CN news editor David Rogers says union boss needs to think about his members rather than grandstanding
The comments on the OFT inquiry by the general secretary of construction union Ucatt seem to belong to another world.
For those who haven’t seen them, Alan Ritchie uses the sort of inflammatory language normally associated with the militant union leaders from the days of yore. It is “outrageous”, he says, “that ordinary workers have paid for the featherbedding of fat cat construction bosses”.
Hardly, Mr Ritchie.
In most cases this has been a victim-less crime and involves firms cover-pricing to make sure they stay on select lists. The clients too then need a dose of Mr Ritchie’s ire.
His language is equally unhelpful given that his union is part of a workers’ and employers’ agreement on the 2012 London Olympics where everybody is supposed to get along in peace, love and harmony.
Calling the others across the table from you “fat cats” is hardly going to endear him and his members to the other side. And that’s what his comments seem to be all about. Them against us.
The industry employs hundreds of thousands of workers yet Mr Ritchie wants the OFT to levy “the maximum possible penalties” on those companies found guilty of price fixing on public contracts.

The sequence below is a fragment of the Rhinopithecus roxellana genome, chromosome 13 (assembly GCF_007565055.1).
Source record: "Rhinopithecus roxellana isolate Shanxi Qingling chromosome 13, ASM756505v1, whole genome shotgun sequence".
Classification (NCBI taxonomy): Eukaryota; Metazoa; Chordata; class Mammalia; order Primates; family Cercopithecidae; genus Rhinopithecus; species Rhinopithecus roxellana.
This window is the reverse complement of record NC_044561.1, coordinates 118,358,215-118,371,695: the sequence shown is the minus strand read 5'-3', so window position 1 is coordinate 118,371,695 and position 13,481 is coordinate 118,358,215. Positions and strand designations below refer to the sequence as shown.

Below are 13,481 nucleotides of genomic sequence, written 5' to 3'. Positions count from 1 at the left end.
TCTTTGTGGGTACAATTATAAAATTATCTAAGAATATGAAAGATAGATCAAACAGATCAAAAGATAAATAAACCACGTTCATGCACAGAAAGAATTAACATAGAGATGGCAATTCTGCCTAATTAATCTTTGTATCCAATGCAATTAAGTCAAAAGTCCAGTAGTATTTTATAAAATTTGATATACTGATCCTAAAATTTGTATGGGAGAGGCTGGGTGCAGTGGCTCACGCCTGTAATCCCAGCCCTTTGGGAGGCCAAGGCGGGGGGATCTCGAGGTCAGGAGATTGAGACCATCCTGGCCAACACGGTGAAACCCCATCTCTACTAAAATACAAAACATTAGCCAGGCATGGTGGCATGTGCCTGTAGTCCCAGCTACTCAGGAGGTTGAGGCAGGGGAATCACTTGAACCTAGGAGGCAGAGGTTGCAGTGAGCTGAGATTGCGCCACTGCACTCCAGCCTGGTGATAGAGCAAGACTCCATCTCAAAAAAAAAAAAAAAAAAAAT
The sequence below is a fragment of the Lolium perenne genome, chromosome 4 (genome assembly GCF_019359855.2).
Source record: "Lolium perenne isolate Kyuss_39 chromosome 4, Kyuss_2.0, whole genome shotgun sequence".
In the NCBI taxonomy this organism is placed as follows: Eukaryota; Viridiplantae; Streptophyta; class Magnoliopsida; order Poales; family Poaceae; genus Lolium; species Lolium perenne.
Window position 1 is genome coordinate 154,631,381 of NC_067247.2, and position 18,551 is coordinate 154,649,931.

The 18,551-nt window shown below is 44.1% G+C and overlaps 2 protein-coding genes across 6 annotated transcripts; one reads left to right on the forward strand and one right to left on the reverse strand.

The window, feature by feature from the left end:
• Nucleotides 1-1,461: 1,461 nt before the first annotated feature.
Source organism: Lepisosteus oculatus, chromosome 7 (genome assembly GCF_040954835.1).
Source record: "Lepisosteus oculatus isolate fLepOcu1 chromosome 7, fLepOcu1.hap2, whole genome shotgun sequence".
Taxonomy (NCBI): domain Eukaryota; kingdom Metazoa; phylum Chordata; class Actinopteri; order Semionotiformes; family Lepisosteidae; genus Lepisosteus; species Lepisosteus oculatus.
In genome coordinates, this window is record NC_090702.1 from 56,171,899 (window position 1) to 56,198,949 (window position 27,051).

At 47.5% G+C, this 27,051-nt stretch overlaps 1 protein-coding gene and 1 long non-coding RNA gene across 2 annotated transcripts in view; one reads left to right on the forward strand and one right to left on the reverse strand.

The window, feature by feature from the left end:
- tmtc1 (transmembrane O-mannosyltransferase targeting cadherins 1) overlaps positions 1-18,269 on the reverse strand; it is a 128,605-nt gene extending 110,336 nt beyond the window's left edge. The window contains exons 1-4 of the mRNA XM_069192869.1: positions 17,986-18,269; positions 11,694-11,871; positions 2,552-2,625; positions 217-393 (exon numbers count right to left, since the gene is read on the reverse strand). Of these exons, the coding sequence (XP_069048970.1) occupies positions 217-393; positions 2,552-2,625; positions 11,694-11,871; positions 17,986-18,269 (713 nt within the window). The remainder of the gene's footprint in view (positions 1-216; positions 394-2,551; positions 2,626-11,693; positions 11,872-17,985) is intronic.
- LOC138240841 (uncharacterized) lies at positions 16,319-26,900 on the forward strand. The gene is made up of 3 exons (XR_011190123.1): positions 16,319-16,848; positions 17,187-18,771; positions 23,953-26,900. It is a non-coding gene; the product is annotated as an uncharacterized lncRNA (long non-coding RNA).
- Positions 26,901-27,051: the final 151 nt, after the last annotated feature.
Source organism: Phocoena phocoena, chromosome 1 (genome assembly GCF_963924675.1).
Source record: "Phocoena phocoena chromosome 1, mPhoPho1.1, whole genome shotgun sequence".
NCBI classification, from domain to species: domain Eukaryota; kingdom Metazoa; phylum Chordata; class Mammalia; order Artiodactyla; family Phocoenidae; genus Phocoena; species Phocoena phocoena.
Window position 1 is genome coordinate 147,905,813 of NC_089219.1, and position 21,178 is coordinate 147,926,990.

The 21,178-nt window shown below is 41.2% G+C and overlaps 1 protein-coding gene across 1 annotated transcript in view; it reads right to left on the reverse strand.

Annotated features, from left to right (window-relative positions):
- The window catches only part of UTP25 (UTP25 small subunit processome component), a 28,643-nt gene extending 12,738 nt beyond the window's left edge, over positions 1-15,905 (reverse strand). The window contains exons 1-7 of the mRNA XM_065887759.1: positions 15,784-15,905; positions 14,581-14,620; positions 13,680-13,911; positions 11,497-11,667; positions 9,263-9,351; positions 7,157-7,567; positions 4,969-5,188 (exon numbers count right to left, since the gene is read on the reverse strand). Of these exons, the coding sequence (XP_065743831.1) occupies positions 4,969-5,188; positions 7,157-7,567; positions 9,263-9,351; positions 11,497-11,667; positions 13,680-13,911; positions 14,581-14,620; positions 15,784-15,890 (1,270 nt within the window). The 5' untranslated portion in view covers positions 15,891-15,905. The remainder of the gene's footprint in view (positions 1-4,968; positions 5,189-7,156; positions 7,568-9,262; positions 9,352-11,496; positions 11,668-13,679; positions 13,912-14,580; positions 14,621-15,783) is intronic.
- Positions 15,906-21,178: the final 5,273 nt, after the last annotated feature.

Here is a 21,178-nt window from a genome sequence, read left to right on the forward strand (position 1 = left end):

Has he not twigged that, with a possible recession looming, that loads of big fines for companies might not be such a good idea for the sector? If he was to get his way, Mr Ritchie and Ucatt will have no members left because they will have all been thrown out of work after the OFT has bust their employers.
Ucatt should be trying to help out the industry and persuade the OFT not to fine companies the maximum.
Mr Ritchie’s wider point is about councils outsourcing work to private firms at the expense of DLOs, something he disagrees with. But that is the way of the world now and no amount of blustering rhetoric is going to change that.
Yes, workers should get the basic rights that most of us take for granted – holiday pay, sick pay and certainly the industry needs to clean up its act on safety.
Ucatt should be allowed to make as much noise as possible on these issues, which affect the lives of their members day in, day out.
And it is very often the unions who flag up the flagrant breaches of safety that some in this industry seem to disgracefully tolerate. They are a welcome thorn in the side of those who attempt to put their employees’ lives at risk.
But for Mr Ritchie to boil down today’s news into such language is a throwback to a bygone age. It seems remarkably out of touch and Mr Ritchie should know that.